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Cultured Sweets

Follow up the chips and burrito with a probiotic-packed dessert—courtesy of brands like Attune Foods (about $2.50, sold at Whole Foods stores), which makes probiotic chocolate bars, and Thrive Ice Cream ($5,, which in addition to the four probiotic cultures it contains is also high in protein and natural fiber and sells no-sugar-added varieties to boot.

Photo: Thrive Ice Cream

Probiotic-Laced Snacks

For days when you're craving a salty snack rather than a yogurt, try Farmhouse Culture Kraut Krisps (about $4, grocery stores), which are actually made from the brand's sauerkraut, supplemented with corn kasa (and some extra bugs). Or if you're looking for something more substantial, check out Sweet Earth Natural Foods Get Cultured Burrito (about $72 for 12,, a Korean-inspired breakfast burrito featuring fermented red pepper, edamame, and ginger.

Photo: Farmhouse Culture

Fortified Drinks

Tropicana recently released their Tropicana Essentials Probiotics line ($3.22, at Walmart stores), with three flavors—strawberry banana, pineapple mango, and peach passion fruit—of probiotic-spiked thirst quenchers for people who prefer to sip their probiotics. If you prefer a lighter drink, there's also KeVita Sparkling Probiotic Drink ($3, AmazonFresh), which uses their proprietary water kefir culture to make a thin, bubbly drink with flavors like roots beer and mojita lime mint coconut.

Photo: Tropicana

The New Generation of Probiotics

At this point, the question isn't "Are you taking probiotics?" Rather, it's "What kind of probiotic are you taking?" After all, the purported perks are too many to name (though this primer makes a good start). And no one wants to miss out on the huge benefits a balanced microbiome has to offer.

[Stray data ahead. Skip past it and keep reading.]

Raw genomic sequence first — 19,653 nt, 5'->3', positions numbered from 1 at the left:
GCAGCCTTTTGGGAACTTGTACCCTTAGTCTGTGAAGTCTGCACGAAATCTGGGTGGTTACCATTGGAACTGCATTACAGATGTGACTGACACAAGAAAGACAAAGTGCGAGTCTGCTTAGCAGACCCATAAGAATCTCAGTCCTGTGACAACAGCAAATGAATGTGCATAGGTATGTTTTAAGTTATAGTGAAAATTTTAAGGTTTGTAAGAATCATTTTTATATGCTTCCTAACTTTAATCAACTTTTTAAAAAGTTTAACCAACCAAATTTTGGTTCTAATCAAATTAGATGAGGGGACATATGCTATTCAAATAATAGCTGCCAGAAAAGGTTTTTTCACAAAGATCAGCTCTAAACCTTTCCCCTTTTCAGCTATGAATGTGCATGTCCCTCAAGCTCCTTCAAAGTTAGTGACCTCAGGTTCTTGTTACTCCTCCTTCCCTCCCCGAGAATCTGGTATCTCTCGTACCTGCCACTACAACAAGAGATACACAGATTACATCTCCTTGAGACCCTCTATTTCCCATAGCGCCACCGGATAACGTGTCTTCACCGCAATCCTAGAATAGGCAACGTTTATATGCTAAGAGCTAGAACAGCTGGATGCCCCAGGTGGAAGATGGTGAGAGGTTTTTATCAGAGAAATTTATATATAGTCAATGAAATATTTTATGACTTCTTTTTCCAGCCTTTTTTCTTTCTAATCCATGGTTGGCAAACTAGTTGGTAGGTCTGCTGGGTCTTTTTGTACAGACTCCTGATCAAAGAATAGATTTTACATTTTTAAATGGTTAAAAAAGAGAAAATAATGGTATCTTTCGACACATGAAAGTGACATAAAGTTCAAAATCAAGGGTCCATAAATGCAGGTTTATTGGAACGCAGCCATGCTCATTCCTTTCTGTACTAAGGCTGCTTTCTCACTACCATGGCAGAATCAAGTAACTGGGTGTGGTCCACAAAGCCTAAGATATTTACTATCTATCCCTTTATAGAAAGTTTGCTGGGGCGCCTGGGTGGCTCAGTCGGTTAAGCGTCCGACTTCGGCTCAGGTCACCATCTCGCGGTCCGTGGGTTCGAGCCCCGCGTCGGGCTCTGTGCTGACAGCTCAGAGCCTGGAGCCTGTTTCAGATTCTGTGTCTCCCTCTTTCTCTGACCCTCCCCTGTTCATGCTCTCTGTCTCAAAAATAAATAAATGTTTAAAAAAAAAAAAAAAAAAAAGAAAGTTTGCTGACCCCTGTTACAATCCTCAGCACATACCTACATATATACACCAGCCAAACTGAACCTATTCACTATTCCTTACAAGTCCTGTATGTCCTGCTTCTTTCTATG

Recently, it's become easier than ever to get a healthy dose of healthy bacteria. More and more companies are hopping on the bug bandwagon, offering a wide array of probiotic-laced products that go way beyond the standard yogurt you're used to seeing. We're talking probiotics in juices and ice creams, pills boasting super-targeted strains that claim to cure whatever ails you—even personal care products laced with the stuff.

Full disclosure: The world of probiotics pills and fortified foods and drinks is still a largely unregulated industry, so it's a pretty gray area when it comes to efficacy. "I recommend fermented foods like kimchi and sauerkraut, as well as lots of indigestible plant fiber from green veggies to feed your microbes," says Robynne Chutkan, M.D., a gastroenterologist and author of The Microbiome Solution and The Bloat Cure.

But if you can't stand the tang of kimchi and you're falling short on your daily greens, trying out some of the new forms of probiotics on the market may help give your GI system—and beyond—a little lift.

Photo: Shutterstock